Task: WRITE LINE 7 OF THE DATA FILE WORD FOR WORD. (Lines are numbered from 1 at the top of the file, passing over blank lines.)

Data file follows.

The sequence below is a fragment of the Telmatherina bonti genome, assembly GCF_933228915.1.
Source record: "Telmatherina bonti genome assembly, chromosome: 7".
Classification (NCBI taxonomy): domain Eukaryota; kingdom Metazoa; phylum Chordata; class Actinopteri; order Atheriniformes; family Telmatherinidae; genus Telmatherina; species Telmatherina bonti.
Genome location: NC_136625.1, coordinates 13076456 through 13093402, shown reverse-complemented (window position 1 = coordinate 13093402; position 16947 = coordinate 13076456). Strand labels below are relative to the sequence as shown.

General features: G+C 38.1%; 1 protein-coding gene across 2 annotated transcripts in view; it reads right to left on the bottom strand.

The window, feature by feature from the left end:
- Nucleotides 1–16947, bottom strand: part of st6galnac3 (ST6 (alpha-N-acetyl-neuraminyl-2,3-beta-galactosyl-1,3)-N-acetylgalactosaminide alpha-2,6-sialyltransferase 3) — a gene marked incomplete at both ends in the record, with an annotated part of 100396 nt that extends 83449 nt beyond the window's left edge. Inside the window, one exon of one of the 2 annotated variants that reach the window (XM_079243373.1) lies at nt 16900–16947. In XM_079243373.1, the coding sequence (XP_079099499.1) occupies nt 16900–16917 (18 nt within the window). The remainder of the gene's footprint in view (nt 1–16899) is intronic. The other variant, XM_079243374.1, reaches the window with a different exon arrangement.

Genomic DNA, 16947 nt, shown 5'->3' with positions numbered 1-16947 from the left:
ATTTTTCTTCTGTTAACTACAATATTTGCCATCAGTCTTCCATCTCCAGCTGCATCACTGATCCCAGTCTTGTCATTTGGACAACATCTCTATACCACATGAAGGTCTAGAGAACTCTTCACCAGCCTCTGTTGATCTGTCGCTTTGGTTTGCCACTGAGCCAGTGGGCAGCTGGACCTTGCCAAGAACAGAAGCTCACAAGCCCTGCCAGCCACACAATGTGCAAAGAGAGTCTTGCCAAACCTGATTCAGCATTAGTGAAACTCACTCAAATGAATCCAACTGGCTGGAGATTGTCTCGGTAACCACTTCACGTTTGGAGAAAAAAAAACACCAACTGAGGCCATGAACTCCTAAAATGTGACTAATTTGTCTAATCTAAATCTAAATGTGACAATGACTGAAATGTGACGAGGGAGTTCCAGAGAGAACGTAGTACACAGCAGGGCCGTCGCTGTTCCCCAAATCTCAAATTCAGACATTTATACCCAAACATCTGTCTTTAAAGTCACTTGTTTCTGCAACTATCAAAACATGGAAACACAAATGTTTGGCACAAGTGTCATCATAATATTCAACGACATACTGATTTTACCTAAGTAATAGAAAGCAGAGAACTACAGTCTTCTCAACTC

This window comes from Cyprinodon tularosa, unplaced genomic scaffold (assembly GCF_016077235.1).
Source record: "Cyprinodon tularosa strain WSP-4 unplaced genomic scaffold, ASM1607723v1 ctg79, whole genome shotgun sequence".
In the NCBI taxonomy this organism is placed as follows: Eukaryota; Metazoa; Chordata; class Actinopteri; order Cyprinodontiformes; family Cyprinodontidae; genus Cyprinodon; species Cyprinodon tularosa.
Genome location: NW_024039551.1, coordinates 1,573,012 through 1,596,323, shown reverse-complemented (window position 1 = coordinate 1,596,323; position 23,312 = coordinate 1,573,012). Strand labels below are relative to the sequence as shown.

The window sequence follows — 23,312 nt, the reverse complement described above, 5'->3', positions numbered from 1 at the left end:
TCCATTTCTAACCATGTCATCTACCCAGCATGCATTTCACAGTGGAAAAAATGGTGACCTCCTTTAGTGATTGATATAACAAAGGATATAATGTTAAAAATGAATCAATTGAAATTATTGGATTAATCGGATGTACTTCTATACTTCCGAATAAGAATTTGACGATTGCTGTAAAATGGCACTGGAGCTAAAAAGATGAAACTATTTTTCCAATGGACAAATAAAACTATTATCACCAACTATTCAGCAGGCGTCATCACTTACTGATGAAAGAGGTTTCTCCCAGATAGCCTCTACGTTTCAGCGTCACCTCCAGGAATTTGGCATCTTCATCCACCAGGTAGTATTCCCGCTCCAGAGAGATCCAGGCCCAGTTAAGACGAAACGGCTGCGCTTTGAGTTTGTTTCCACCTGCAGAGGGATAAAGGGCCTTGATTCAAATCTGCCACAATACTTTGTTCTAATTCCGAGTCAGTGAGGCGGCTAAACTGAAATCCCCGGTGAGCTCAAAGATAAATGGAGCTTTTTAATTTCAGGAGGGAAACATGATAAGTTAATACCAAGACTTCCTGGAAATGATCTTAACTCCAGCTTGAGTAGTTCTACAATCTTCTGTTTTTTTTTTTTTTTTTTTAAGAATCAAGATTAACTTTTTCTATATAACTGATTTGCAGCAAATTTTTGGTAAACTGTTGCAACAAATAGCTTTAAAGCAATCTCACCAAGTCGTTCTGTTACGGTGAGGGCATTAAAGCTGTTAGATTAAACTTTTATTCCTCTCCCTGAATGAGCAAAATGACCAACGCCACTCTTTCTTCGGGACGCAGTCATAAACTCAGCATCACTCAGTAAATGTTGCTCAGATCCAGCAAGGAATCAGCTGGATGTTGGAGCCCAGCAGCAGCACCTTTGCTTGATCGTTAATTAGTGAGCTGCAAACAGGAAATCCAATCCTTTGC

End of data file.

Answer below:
- Nucleotides 1–16947, bottom strand: part of st6galnac3 (ST6 (alpha-N-acetyl-neuraminyl-2,3-beta-galactosyl-1,3)-N-acetylgalactosaminide alpha-2,6-sialyltransferase 3) — a gene marked incomplete at both ends in the record, with an annotated part of 100396 nt that extends 83449 nt beyond the window's left edge. Inside the window, one exon of one of the 2 annotated variants that reach the window (XM_079243373.1) lies at nt 16900–16947. In XM_079243373.1, the coding sequence (XP_079099499.1) occupies nt 16900–16917 (18 nt within the window). The remainder of the gene's footprint in view (nt 1–16899) is intronic. The other variant, XM_079243374.1, reaches the window with a different exon arrangement.